Speaking of rhythm, however, there were definitely other inspiring topics to marvel at. In a session about Exploring the Art-Science Interface, composer Hiroto Nagai presented a stunning piece of music that consisted of combined geodata time-series from, i.a.: shortwave radiation, precipitation and even climate history data uncovered from layers in the polar ice. In a completely different session, on Fibre-optic Point and Distributed Sensing, I listened to songs of whales visiting Norwegian fjords and to tremors shaking up the lunar surface, both recorded with a glass fibre technology that we ourselves piloted at KWR the previous week to demonstrate its uses for leak detection and network condition monitoring.

Willingness to cooperate is a key ingredient for adaptive capacity…

[…as are (financial) resources and awareness. Even when adaptive capacity seems present, though, adaptive action is not guaranteed]

Every time I visited an ‘unrelated’ session, I couldn’t help but feel like intruding upon a tight-knit, celebrating family. Those fears turned out to be baseless, of course, and I found some common ground pretty quickly. In a session about Natural Hazards, I exchanged contact information with a modeller who was very eager to add the drinking water system to his integral model of the recovery of interdependent urban infrastructure. In a session about soil science, I met a scientist working with a technique perfect for validating a model for porous pipe material degradation we have been working on. The best thing: he was looking for people able to help him model his experiments!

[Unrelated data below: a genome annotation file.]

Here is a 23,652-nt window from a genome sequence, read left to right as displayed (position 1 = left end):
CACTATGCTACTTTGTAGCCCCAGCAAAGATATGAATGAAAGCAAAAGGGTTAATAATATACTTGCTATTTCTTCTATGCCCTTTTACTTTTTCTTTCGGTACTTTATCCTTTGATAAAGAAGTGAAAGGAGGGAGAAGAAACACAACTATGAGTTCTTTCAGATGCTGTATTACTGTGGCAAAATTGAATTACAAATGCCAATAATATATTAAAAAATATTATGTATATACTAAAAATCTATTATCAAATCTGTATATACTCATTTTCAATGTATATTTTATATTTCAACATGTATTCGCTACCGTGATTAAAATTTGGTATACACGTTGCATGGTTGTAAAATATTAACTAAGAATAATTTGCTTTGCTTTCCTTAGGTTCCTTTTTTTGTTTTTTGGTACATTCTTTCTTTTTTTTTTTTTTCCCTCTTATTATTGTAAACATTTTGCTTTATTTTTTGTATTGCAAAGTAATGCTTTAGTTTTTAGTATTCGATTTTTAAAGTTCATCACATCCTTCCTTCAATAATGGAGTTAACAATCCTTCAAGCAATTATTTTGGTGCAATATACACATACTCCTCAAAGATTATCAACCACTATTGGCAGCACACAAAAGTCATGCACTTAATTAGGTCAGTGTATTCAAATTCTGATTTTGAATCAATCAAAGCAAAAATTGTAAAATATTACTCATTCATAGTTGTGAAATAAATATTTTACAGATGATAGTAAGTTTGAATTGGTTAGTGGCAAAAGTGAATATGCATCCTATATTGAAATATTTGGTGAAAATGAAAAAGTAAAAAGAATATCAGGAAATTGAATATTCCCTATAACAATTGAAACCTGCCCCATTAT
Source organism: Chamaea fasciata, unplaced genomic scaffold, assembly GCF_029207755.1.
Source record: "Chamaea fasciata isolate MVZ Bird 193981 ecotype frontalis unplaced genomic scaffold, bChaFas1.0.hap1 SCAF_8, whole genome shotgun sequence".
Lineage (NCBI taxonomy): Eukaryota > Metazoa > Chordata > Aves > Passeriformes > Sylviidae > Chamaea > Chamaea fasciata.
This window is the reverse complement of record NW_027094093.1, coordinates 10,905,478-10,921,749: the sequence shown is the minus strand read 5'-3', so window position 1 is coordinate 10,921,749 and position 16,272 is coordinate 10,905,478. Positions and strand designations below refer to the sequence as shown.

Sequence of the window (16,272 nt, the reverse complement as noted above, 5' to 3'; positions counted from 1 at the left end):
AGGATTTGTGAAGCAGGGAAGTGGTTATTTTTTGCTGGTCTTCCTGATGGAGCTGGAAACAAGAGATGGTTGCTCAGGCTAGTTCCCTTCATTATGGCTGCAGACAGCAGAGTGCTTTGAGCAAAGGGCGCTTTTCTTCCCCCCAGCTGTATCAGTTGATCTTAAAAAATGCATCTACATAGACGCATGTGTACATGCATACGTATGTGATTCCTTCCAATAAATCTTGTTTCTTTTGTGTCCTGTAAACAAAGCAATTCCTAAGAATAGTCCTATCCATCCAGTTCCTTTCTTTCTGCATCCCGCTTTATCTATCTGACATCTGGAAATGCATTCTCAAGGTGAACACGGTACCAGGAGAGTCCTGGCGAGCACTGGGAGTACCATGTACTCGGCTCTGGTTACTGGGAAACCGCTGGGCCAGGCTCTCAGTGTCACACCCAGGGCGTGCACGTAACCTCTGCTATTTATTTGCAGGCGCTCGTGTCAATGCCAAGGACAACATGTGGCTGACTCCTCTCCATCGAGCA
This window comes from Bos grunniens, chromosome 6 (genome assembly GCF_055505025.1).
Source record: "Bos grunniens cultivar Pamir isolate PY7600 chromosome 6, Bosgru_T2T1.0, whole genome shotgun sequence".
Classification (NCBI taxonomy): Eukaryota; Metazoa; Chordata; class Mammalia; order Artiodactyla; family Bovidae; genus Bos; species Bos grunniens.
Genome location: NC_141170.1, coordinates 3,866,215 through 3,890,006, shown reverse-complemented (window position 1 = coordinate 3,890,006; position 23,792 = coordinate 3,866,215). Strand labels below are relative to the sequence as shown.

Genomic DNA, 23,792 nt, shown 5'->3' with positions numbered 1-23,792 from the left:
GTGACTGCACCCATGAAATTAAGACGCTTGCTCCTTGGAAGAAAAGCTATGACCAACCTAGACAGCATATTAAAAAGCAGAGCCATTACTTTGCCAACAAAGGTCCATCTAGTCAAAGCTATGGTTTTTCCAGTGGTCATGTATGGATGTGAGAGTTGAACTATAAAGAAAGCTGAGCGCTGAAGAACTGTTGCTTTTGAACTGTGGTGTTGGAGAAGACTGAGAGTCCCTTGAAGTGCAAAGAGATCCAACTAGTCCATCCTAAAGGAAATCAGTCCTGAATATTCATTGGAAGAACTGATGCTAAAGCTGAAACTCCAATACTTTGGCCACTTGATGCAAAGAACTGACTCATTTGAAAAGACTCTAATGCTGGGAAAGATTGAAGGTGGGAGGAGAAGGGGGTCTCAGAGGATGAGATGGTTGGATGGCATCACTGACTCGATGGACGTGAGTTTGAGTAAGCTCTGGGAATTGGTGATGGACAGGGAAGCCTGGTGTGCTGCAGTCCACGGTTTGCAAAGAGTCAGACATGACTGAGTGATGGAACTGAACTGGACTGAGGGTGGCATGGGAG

In a session with my own family (co-convened by Ina), we exchanged ideas about Digital Water and Interconnected Urban Infrastructure. Especially inspiring were the presented Testbed for Smart Water Infrastructure and the Gamified Hydraulic Model Builder. I will be looking for opportunities to expose our Dutch utilities to these developments soon. I finished my own presentation with an open invitation to students and PhD candidates to come to KWR to work together on our latest exercises in Network optimization. Indeed, someone in the audience approached us later on, and we will have a visitor doing exactly that this summer; amazing!